Julian Rose, the Forgotten Dressmaker

by Guest Author Anya Georgijevic In the 1950s, during the post World War II opulence, the expansive silhouette of crinoline skirts came back  into fashion, especially for evening gowns. As is well documented, leading couturiers like Christian Dior and Hubert de Givenchy embraced this bell-shaped silhouette for both day and evening wear. Ready-to-wear designers followed this…

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The Top Hat of E.J. Lennox, Architect of Old City Hall

By Amanda Memme The Ryerson Fashion Research Collection owns five top hats – quite a few, I thought, for this type of accessory. One top hat stood out among the rest (FRC2014.07.091 A-J). This hat was housed in a luxurious hard-shell case of leather and canvas that had been stencilled with the initials E.J.L.T. Not only…

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Assembling the Puzzle of Jack Liebman’s Career

For those knowledgeable on Canada’s sartorial history, the name Jack Leibman may be familiar, invoking images of cocktail dresses from the 1940’s. Leibman contributed to the history of Canadian fashion and left a lasting mark on our culture. In spite of all this, his name is shrouded in mystery. We know very little about the…

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A Weston & Wells Reversible Plated Bustle

by Christine Gow Much like the clothes that parade down the catwalks of the world’s fashion capitals, the fashionable female body is also subject to the cyclical whims of taste. When we manage to attain the unattainable—that year’s bump, lump, or lack thereof du jour—we tire of it and move on. Take, for example, the…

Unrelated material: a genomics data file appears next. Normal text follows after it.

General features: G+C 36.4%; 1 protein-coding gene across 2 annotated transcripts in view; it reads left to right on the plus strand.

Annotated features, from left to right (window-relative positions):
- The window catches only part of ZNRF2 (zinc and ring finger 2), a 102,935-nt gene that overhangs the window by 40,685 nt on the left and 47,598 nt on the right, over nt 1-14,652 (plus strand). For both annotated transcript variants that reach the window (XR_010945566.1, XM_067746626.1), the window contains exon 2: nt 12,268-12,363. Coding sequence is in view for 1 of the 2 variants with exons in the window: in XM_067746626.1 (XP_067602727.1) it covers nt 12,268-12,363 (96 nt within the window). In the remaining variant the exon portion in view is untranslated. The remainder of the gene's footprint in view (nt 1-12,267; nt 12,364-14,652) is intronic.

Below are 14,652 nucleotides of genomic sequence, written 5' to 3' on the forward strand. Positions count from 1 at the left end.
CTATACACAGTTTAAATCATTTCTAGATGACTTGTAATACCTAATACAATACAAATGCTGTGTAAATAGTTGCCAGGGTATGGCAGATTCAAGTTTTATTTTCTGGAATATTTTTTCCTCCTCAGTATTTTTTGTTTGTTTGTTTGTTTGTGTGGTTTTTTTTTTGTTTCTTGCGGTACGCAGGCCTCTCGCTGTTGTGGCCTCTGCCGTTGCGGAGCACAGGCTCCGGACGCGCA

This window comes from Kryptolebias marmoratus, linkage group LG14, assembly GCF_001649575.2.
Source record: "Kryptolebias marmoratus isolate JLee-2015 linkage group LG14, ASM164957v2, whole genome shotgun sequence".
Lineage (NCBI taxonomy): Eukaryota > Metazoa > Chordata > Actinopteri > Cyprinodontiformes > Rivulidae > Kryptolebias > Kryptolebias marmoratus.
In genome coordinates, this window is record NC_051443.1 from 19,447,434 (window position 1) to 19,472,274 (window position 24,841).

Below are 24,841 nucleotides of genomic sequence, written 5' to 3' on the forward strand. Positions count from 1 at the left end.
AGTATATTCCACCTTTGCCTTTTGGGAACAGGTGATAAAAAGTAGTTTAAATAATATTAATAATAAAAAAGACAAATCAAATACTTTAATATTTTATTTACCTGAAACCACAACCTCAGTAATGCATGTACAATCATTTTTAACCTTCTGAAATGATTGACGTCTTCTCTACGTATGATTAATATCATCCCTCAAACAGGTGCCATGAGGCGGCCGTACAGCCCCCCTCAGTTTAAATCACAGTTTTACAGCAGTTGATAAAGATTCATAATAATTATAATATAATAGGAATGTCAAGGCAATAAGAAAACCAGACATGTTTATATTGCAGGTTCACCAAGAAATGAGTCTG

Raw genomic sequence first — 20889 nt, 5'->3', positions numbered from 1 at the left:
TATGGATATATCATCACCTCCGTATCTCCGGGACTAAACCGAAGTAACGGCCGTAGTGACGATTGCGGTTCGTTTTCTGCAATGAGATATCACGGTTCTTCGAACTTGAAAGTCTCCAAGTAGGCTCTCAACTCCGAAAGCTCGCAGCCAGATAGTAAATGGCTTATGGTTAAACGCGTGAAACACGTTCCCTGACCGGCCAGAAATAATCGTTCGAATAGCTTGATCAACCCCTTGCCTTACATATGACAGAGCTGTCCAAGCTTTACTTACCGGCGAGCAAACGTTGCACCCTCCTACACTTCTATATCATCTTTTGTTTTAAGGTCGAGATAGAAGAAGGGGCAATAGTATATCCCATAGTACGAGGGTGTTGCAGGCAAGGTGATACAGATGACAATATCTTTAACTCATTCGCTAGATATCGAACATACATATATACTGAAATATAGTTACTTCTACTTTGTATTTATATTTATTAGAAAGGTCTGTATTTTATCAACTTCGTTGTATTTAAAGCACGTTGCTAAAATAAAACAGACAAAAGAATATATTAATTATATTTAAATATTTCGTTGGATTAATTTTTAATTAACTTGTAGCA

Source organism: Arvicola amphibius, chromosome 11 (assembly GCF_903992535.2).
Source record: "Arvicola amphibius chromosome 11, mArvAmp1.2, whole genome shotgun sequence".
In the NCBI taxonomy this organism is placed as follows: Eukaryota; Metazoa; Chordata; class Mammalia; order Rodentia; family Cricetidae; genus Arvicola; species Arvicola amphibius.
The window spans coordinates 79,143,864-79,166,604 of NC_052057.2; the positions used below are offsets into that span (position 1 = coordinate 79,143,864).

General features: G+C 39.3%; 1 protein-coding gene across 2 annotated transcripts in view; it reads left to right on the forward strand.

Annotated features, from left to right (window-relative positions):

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An Ode to Claire McCardell in the object-based analysis of a Red Cotton Dress

By Jenn Bilczuk In the 1940’s, Paris was under occupation and designers elsewhere were cut off from their Parisian inspirations. To prevent the demise of the industry, American designers were thrust into a position of fashion authority that had been previously denied to them (Buckland). Key influencers, like Vogue and Harper’s Bazaar, fueled by economic nationalism…

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A Child’s Paisley Dress from the 1850s

The following children’s short story “Frankie’s Party Dress” by Pam Johnston is a creative interpretation of an object analysis exercise.   This story is based on a child’s paisley dress in the Ryerson Fashion Research Collection (FRC2014.07.196) dated to the 1850s. The dress was donated by Katherine Cleaver in 2014 as part of the Suddon-Cleaver…

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